American astronaut Scott Kelly has — and he shared his epic (albeit very temporary) vantage point for Super Bowl 50 with the rest of us on Sunday

Kelly has been blowing earthbound minds for months by posting photos from aboard the International Space Station. Here’s one he shared on Super Bowl Sunday from high above Levi’s Stadium in the Bay Area

Kelly’s Super Bowl party, however, wasn’t exactly a hit on the ISS, which currently hosts a crew of six including himself Read more…

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Thirty Meter Telescope Likely Never Gets Built<nobr> <wbr></nobr>… In Hawaii

An anonymous reader writes: After years of its backers of doing everything the state of Hawaii demanded in order to get permission to build the Thirty Meter Telescope, a state judge today ordered that the whole process should start over again. Since this order was instigated by the protesters, and that it appears the government favors those protesters, it appears that there is no chance TMT will ever get approval to build in Hawaii. We’ve been following the back and forth, back and forth story of this telescope for a while.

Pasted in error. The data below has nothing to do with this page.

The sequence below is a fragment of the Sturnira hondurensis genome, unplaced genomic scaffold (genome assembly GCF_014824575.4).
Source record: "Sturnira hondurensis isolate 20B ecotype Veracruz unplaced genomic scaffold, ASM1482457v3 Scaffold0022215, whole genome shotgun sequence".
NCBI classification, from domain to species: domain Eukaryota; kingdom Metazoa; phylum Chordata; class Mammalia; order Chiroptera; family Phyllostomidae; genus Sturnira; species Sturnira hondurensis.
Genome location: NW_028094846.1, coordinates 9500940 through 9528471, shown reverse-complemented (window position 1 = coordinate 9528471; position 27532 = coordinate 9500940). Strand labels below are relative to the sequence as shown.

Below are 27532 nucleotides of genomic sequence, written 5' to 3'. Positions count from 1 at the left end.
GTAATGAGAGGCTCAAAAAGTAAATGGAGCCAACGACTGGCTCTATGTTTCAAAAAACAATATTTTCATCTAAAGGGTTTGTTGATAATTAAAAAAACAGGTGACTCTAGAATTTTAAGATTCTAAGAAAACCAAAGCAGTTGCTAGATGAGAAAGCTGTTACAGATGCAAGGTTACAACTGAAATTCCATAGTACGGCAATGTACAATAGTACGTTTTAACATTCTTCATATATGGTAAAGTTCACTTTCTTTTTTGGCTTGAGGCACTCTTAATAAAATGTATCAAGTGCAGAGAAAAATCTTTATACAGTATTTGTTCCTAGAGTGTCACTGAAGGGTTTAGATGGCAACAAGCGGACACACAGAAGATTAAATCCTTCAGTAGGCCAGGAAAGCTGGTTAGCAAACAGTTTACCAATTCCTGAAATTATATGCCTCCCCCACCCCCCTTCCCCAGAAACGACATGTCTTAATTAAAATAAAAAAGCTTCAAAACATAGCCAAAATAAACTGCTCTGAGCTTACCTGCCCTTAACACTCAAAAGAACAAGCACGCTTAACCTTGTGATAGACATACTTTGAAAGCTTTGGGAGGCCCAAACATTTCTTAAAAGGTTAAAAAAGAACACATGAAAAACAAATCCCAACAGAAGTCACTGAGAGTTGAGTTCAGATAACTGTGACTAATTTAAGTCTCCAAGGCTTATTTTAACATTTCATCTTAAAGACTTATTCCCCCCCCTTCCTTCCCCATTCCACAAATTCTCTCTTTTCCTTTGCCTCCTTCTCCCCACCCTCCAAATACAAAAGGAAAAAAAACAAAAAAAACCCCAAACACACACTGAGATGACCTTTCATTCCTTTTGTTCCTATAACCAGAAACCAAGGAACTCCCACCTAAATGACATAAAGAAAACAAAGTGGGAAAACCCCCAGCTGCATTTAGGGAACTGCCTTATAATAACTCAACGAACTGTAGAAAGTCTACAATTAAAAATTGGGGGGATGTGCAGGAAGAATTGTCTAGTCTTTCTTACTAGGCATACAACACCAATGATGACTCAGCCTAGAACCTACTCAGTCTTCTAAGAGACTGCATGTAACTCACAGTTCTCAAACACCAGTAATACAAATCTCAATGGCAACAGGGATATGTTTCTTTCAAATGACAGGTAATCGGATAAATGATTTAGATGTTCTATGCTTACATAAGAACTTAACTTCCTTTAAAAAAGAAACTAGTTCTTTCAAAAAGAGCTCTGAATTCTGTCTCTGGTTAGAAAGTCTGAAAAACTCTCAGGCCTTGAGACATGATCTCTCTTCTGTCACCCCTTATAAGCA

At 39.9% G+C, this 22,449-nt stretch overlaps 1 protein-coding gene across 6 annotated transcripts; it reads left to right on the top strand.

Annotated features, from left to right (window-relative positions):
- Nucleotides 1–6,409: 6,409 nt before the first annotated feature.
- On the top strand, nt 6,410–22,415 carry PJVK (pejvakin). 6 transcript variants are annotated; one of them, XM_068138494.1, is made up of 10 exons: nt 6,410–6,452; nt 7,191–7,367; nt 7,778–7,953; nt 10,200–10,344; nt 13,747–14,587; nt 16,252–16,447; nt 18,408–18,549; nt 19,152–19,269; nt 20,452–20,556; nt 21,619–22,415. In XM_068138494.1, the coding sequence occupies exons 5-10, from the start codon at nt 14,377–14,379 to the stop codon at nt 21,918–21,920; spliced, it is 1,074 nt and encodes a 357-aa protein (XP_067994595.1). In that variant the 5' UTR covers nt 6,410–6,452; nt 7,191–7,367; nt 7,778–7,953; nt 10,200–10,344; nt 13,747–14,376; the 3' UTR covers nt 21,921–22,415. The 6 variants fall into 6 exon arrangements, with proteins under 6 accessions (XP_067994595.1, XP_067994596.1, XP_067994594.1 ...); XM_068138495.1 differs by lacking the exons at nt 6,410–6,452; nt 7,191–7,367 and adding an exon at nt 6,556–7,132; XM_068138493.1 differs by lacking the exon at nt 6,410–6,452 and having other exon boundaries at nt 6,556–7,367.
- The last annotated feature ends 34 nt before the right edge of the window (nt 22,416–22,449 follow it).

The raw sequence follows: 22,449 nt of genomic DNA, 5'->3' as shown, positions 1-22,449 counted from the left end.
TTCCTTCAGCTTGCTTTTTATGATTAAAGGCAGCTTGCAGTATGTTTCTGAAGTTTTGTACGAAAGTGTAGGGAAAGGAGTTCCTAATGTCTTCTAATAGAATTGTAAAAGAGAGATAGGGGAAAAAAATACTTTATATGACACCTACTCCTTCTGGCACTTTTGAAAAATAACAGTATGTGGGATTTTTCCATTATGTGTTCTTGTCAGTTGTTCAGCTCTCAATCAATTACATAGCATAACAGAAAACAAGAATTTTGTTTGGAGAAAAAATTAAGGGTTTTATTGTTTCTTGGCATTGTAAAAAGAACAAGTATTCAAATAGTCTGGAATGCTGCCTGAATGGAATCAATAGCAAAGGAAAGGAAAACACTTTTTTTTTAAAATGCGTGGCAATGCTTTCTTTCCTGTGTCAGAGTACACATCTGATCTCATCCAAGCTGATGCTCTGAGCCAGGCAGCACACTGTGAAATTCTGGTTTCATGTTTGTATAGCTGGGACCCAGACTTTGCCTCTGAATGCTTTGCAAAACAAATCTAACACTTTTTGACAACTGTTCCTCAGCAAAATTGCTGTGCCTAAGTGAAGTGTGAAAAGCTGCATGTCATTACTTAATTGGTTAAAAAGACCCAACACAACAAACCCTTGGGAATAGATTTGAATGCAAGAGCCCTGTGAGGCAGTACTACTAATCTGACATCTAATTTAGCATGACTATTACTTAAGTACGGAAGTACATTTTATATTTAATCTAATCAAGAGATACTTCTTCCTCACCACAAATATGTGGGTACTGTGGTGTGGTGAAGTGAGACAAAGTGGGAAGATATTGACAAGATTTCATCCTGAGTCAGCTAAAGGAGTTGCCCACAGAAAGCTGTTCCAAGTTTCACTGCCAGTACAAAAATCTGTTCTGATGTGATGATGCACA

Read more of this story at Slashdot.

NASA Announces That Pluto Has Icebergs Floating On Glaciers of Nitrogen Ice

MarkWhittington writes: The most recent finding from New Horizons show that icebergs have broken off from the hills surrounding the Sputnik Planum, a glacier of nitrogen ice, and are floating slowly across its surface, eventually to cluster together in places like the Challenger Colles, informally named after the crew of the space shuttle Challenger, which was lost just over 30 years ago. The feature is an especially high concentration of icebergs, measuring 37 by 22 miles. The icebergs float on the nitrogen ice plain because water ice is less dense than nitrogen ice.

Read more of this story at Slashdot.

North Korea thumps its chest over rocket launch



SEOUL, South Korea — For North Korea’s propaganda machine, the long-range rocket launch Sunday carved a glorious trail of “fascinating vapor” through the clear blue sky. For South Korea’s president, and other world leaders, it was a banned test of dangerous ballistic missile technology and yet another “intolerable provocation.”

The rocket was launched from North Korea’s west coast only two hours after an eight-day launch window opened Sunday morning, its path tracked separately by the United States, Japan and South Korea. No damage from debris was reported.